Classics, Redux



  • I think everyone's already seen

    [code]
    public class Constants {
      // Stupid naming convention sic current project.
      public static final String appVersionNUMBER = "1==0.999...";
      // 80% hash keys used anywhere in the app follow.
      // The rest are, of course, randomly hardcoded inline.
    }

    public class Cabbage extends Constants {
      // ...
    }
    [/code]
     - groaned and moved on.

    Now, the fun begins when you combine your everyday overpriced enterprisey version control system that needs a guru (read: someone who read Pragmatic Version Control and can rub two braincells together) to administrate, and your everyday administrator of said VCS whose guru-fu is lacking.

    Telelogic Synergy, said VCS software, is actually reasonably sane from the developer perspective once you poke around and RTFM, learn to read the lingo, find out it has a CLI, and create a ten or so external tools in your IDE to invoke that (the above being an afternoon of effort), and don't ever touch the obtuse and clunky GUI except for the rare few tasks for which God intended a GUI interface to a VCS. Besides explicit checkout/checkin, it tends to Get Out Of My Way (moreso since there's someone else to do nontrivial merges), and Do The Right Thing (i.e. never, ever clobber files unless explicitly told to, save for major administrator lossage)

    One of its features are "parallel versions" - Synergy keeps track of file histories individually, and will branch them ad-hoc when two developers check out a simultaneously. (I can hear the version control people groan already.) Obviously, this is only supposed to be used in a quick'n'dirty context, and lets you for example pull in unrelated updates from the repository without having your files replaced by diff gunk, or have someone that has an idea what the code is supposed to do do the merges instead of junior code monkeys [raises hand].

    The above mentioned Synergy admin / config manager at our place apparently never heard of the trunk/release branch/baseline merge scheme. Or branch proliferation so he'd figure out using parallel versions without merging them together ASAP is a bad thing. So, instead of doing release coding in isolation (which should actually be doable rather easily in Synergy), they're done into trunk. And Synergy will default to bringing in the latest dated version on update, even if it follows a year-old one.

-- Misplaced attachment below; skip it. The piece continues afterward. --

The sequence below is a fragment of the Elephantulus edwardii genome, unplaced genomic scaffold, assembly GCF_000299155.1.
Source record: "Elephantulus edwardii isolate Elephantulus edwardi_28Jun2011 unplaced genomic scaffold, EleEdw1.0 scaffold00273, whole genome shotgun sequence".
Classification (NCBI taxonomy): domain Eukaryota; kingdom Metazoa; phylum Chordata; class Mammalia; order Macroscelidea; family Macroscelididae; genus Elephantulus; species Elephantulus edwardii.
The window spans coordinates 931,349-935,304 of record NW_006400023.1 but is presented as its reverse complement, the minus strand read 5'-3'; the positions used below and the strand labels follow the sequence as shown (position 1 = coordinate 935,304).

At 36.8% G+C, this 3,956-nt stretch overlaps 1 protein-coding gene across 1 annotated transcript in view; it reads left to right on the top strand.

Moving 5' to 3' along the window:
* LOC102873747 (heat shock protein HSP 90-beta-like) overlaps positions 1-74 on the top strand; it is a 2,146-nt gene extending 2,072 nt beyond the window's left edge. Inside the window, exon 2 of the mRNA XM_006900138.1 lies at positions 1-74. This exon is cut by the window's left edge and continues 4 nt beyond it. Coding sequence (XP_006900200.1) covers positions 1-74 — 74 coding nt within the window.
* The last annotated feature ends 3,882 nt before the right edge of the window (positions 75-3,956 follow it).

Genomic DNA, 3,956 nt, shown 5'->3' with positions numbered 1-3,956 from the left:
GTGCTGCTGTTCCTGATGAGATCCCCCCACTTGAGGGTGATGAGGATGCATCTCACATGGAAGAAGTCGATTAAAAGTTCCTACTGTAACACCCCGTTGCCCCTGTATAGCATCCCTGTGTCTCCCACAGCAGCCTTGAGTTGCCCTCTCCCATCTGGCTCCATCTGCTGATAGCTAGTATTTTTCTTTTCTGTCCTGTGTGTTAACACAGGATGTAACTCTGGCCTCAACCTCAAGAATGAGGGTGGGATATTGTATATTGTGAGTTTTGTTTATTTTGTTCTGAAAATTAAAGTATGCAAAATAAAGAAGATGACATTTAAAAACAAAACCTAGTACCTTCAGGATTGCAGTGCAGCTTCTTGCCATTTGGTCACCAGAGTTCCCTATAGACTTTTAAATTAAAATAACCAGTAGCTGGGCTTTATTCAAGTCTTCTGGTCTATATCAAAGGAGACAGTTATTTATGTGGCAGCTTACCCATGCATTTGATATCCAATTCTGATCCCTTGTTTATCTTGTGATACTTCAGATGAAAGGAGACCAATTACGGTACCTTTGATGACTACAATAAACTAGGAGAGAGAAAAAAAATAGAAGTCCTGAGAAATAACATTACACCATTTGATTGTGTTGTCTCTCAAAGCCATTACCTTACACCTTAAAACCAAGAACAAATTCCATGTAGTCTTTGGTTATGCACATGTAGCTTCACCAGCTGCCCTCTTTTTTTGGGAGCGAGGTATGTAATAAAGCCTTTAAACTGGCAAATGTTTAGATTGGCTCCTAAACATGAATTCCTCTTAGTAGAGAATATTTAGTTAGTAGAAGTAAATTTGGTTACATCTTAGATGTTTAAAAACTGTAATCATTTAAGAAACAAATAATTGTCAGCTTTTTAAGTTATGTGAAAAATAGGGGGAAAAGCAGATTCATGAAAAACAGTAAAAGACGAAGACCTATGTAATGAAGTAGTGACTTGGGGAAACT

As anyone that bothered reading this far could figure out, come QA release time, most of the people working on the project have their codebase horribly broken because their Constants.java has been overwritten with a year-old version, plus a bump of the RC count stored in appVersionNUMBER. (That this isn't done using ant, that the project doesn't even use ant, that dependencies aren't being versioned, I'm the first person that ever thought of launching the app in the IDE debugger, or that the seniors, working on this since Java 1.1 times, haven't yet figured out DateFormat.getDateInstance(DateFormat.MEDIUM, Locale.GERMAN), are WTFs on their own, but everyone's had those too.)

    Ironically, and slightly perversely, Constants.java breaking horribly is a Good Thing - since it's the obvious file to get changed first on release, it gives the process fail-fast behaviour in that it tells me to pour over the update log to see other odd file version replacements, and stop doing updates until the dust settles.



  • So this is just a rant about Synergy, yes?



  • @David Vallner said:

    public static final String appVersionNUMBER = "1==0.999...";

     1==0.999... should evaluate to true :D



  • @GettinSadda said:

    So this is just a rant about Synergy, yes?

    It's a rant. I don't think it's about anything in particular. 



  • @Einsidler said:

    @David Vallner said:

    public static final String appVersionNUMBER = "1==0.999...";

     1==0.999... should evaluate to true :D

    But only for exceedingly small values of 1.
     



  • @JamesKilton said:

    @Einsidler said:

    @David Vallner said:

    public static final String appVersionNUMBER = "1==0.999...";

     1==0.999... should evaluate to true :D

    But only for exceedingly small values of 1.
     

    Oh, no!  Not this crap again... we went over this last week.  If you mean by "..." that it repeats infinitely (the normal meaning), then they are exactly equal mathematically.  You just wouldn't represent it that way  ("0.99999...") in a computer, since they don't like working in repeating decimal format, though Knuth probably has something to say on the issue :-)

    Or did I completely miss a pair of scarcasm tags? 

     


  • Winner of the 2016 Presidential Election

    n = 0.999...
    ( n * 10 = 0.999... * 10 )
    10n = 9.999...
    ( 10n - n = 9.999... - 0.999... )
    9n = 9
    ( 9n / 9 = 9 / 9 )
    n = 1

    See also: http://en.wikipedia.org/wiki/0.999...



  • @joe.edwards@imaginuity.com said:

    n = 0.999...
    ( n * 10 = 0.999... * 10 )
    10n = 9.999...
    ( 10n - n = 9.999... - 0.999... )
    9n = 9
    ( 9n / 9 = 9 / 9 )
    n = 1

    See also: http://en.wikipedia.org/wiki/0.999...

     Well,<sarcasm> I agree with everything you say, obviously.  But I think you would want to write it as  "abs (1.0 - 0.9999...) < EPSILON" just to be on the safe side.</sarcasm>

     

    Edit:  Yep, no wonder the sarcasm tags are missing.  Even after manually adding them in the html-editor, the forum software strips them out.  Oh well :-)

     


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